LAUGHLIN V. CALUMET &: CHICAGO CANAL &: DOCK CO.
LAUGHLIN v. CALUMET & CHICAGO CANAL & DOCK CO. et a!. (Circuit Court of Appeals, Seventh Circuit. January 26, 1895.) No. 195.
LIMITATIONS-SUIT AGAINST STRANGER.
The pendency of a suit affecting the title to land, to which the person in possession of such land is not a party, cannot prevent the running of the statute of limitations in favor of such person.
2. BANKRUPTCy-TITLE OF ASSIGNEE.
An assignee in bankruptcy takes no title to real estate, under section 5046, Rev. St. U. S., as against a grantee in a prior unrecorded deed, good as against the bankrupt himself, in the absence of actual fraud upon creditors in the making of such deed.
SAME-ELECTION BY ASSIGNEE-LACHES.
Where an assignee in bankruptcy has once elected not to attempt to set aside. a conveyance by the bankrupt, and has omitted to take any steps for that purpose within the time prescribed by statute, he cannot afterwards come into equity to attempt to assert title to the property as against a bona fide purchaser for value.
'" DEEDS-EvIDENCE OF DELIVERy-RECORD.
A deed, duly recorded, is prima facie evidence of dellvery by the grantor to' the grantee, and conclusive evidence of delivery, in the absence of clear evidence to the contrary, as between them and a purchaser for value, relying upon it, unless such purchaser had or was chargeable with notice of its nondelivery.
Appeal from the Circuit Court of the United States for the Northern District of illinois.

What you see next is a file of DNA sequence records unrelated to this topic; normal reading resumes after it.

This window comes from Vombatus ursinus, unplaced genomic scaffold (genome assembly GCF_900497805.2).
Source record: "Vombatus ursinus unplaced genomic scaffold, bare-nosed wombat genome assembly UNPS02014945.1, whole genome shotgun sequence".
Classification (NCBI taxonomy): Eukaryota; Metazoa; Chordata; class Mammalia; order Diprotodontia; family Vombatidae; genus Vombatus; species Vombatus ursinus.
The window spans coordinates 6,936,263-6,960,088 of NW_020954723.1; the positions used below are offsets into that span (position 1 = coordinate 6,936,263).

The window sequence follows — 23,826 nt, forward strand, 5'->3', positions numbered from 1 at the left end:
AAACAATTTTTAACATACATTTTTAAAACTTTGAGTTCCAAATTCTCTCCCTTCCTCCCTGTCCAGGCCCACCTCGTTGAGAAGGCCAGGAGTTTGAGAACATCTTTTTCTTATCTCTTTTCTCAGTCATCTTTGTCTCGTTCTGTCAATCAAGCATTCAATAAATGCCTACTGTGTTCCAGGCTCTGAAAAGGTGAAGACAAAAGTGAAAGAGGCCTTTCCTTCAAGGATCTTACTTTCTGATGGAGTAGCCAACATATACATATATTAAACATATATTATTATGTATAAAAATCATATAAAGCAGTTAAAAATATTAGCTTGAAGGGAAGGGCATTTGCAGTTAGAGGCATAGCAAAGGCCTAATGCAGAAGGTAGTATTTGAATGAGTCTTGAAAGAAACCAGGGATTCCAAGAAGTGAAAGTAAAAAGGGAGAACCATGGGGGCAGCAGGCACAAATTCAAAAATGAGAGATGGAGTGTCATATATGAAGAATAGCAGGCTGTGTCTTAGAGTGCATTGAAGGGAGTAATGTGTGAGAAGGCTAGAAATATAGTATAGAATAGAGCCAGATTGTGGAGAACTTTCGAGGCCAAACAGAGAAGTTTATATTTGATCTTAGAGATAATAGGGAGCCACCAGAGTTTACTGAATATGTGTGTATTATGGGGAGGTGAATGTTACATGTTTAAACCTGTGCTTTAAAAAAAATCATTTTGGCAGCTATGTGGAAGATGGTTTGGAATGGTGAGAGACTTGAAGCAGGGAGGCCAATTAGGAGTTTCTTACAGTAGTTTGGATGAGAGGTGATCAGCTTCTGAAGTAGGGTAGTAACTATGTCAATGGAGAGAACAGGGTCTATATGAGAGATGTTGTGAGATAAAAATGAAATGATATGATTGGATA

The only appellee concerned in this appeal Is the Calumet & Chicago Canal & Dock Company, hereinafter called the "Dock Company." On February 12, 1884, the appellant, as the assignee in bankruptcy of Henry Wisner, filed this bill against George H. Waite and 20 others; and on March 26, 1S88, by amendment, made the dock company a party defendant, alleging that it claimed title to the S. E. fractional :JA, (south of the Calumet river) of section 25, township 37 N. of range 14 E. of the third P. M., and also the S. E. fractional :JA, of the N. E. fractional :JA, (south of the Calumet river) of the same section, township, and range, all in Cook county, in the state of Illinois. The object of the bill is to set aside a deed of this property from the bankrupt to one John N. Wisner, his brother, bearing date January 8, 1878; and also a sale and conveyance of the same property made by John P. Wilson, as trustee, April 14, 1881, under the powers contained in a trust deed executed by the bankrupt and one Waite, to secure the purchase price of the land. The prayer is that the deed from the bankrupt to Wisner, as well as the conveyance by Wilson, may be set aside as clouds on appellant's title as assignee, and that, if any equitable rights exist under the trust deed, they may be defined and declared. The dock company, by its answer, claims title to the property as an innocent purchaser for value by mesne conveyances from John N. Wisner, and from Thomas R. Wilson and George L. Thatcher, the purchasers at the trustee's sale; and it also claims the benefit of section 5057, Rev. S1. U. S., as a limitation which bars an action by an assignee in bankruptcy after two years. The facts, so far as· needful to an understanding of the questions involved, are as follows: Bya special walTanty deed dated July 8,1874, delivered and recorded July 13, 18,74, James L. Campbell conveyed the land in question to Henry Wisner, the bankrupt, and to George H. Waite. Wisner and Waite gave notes amount ing to $12,000, constituting the principal part of the purchase money, bearing 8 per cent. interest, all of which notes, by their terms, fell due within three years from date; and contemporaneously an agreement WlUl made, and reo ferred to in the notes, to the effect that the notes should not be payable until certain clouds upon the title to the land should be removed, the agreement re-